Consultants risk wage cuts if they boycott court hearing
HOSPITAL consultants risk putting themselves outside the protection of the Croke Park Agreement and having pay cuts imposed upon them if they fail to turn up to the Labour Court tomorrow.
The hearing will examine doctors' rest days and 'second-opinion' fees for psychiatrists, amid plans to get more efficiency from consultants.
But the Irish Hospital Consultants' Association (IHCA), which represents the majority of the senior doctors, has remained adamant that it will not attend the hearing.
Its refusal means that the implementation body overseeing the Croke Park agreement can be asked to adjudicate on whether the IHCA's stance leaves it outside the deal.
Currently, the Croke Park deal protects public sector salaries and so prevents pay cuts for existing consultants.
If the implementation body rules that the consultants have lost this protection, it will then be a matter for the Government to decide what penalties should be imposed.
Public Expenditure and Reform Minister Brendan Howlin said yesterday: "We would expect people who are invited by the Labour Court . . . to turn up to that.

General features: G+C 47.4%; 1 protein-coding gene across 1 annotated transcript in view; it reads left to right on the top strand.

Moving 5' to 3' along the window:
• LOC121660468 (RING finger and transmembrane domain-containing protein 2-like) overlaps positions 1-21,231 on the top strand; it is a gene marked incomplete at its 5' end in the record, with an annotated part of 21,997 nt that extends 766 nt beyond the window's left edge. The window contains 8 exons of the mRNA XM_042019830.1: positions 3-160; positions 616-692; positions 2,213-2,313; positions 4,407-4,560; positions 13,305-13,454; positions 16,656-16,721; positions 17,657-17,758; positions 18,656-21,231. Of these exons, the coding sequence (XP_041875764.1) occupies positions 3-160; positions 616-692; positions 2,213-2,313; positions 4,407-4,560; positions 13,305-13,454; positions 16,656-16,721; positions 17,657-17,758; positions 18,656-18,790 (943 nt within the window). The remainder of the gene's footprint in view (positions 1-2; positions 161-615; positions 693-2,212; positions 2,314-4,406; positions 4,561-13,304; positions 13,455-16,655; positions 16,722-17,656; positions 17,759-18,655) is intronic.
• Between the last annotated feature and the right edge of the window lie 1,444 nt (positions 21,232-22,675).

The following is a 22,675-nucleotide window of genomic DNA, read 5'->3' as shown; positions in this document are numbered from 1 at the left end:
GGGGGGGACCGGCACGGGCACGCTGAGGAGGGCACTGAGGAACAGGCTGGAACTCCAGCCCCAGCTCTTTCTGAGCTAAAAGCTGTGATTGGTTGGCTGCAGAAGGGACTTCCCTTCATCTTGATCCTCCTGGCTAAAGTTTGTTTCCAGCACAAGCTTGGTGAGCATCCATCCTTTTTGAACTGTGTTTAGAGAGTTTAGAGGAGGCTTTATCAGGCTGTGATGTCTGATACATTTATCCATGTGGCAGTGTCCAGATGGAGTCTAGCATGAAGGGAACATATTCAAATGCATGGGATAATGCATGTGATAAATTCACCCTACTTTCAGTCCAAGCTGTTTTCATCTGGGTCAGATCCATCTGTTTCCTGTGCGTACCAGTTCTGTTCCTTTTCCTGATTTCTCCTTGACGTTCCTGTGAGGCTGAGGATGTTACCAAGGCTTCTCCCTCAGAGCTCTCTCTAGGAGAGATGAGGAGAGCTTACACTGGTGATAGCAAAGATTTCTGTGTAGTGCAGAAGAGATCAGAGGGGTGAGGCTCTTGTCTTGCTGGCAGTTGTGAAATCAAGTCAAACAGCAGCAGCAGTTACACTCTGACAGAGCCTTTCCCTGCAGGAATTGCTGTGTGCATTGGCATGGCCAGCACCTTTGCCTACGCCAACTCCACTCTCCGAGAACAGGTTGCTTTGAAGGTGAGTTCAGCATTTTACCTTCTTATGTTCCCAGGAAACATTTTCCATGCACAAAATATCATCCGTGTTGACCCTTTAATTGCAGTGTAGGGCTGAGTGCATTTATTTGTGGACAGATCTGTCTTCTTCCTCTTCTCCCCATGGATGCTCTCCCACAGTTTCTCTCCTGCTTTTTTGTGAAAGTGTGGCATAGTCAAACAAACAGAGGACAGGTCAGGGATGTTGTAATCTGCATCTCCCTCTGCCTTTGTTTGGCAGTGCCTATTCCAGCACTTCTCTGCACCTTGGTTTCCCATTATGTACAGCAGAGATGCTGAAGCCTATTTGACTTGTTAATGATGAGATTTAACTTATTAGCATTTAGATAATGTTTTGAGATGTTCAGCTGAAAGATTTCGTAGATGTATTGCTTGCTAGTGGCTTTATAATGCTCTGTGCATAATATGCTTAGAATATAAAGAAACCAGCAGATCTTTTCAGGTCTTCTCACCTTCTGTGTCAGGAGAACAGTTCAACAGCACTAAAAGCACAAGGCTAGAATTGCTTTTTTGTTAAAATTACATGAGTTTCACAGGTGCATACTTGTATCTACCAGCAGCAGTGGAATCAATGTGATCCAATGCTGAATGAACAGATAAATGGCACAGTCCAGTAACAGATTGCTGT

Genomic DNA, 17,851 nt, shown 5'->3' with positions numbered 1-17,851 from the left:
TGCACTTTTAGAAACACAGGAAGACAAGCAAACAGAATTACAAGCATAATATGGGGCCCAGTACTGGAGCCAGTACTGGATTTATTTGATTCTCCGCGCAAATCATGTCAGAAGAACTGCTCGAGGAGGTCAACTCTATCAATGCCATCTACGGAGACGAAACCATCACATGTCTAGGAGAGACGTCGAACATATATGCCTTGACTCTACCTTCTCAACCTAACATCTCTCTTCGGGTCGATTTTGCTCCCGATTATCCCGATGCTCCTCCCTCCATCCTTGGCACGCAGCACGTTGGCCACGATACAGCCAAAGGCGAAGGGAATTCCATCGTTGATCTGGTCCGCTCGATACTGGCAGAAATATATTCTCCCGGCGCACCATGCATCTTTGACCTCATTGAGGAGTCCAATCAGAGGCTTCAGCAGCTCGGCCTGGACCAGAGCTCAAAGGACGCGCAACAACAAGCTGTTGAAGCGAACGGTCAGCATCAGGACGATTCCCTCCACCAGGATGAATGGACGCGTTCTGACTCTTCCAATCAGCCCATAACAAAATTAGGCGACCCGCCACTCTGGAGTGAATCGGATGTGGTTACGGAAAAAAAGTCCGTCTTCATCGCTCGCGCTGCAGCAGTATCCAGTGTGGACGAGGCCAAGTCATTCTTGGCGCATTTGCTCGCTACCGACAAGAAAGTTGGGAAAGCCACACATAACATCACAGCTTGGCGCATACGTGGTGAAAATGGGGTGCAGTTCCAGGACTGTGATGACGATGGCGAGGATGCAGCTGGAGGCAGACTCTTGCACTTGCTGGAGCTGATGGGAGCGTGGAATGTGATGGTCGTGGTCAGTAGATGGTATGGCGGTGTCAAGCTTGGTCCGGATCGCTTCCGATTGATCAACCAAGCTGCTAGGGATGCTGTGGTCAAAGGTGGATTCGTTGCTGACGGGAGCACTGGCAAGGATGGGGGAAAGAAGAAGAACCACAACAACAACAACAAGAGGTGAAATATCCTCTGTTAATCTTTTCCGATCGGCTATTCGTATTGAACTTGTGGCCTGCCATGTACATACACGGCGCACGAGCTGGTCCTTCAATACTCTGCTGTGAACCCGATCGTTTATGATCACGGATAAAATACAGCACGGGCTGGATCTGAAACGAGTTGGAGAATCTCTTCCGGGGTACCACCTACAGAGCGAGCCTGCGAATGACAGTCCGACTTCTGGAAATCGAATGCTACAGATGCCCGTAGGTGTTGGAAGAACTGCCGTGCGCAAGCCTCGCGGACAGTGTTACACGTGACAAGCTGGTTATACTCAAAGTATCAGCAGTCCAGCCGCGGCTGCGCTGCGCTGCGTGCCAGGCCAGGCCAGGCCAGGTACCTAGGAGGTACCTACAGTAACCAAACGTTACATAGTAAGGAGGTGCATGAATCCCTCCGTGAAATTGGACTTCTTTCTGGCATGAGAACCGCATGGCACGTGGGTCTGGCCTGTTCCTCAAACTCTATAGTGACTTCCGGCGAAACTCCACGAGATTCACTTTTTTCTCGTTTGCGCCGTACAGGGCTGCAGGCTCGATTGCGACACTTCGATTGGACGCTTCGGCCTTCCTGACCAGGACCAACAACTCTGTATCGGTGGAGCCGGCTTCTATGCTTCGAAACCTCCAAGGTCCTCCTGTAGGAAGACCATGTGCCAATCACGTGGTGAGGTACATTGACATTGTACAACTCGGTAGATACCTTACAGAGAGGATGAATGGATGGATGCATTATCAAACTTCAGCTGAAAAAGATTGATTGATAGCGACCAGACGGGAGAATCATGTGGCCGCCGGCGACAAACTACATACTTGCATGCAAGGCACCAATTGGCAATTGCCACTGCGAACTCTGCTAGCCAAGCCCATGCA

"And we expect all unions which are signed up and fully protected by Croke Park to keep their side of the bargain. You can't be part of a collective agreement for the things that protect you and excluded from a protective agreement for the things that challenge you."
The Irish Medical Organisation, which also represents consultants, has confirmed that it will attend tomorrow's hearing along with the Health Service Executive (HSE).
But Donal Duffy of the IHCA said the issues before the Labour Court on Thursday did not fall within the terms of the agreement, so his association was not obliged to attend.
However, the IHCA gave a commitment at an earlier hearing at the Labour Relations Commission that it agreed with these issues being referred to the Labour Court. Sources insist that this now binds them to being in attendance tomorrow.
Both organisations are either balloting or surveying members on demands that consultants work new rosters which will see them on duty in the evenings and at weekends.
Hospitals have been told by the HSE to have these rosters ready for implementation on November 5. The matter has been under discussion since May and the HSE insists that specialists have had full notice that the new work arrangements are coming in.
Consultants should take their mEdicine: Eamon Delaney, page 29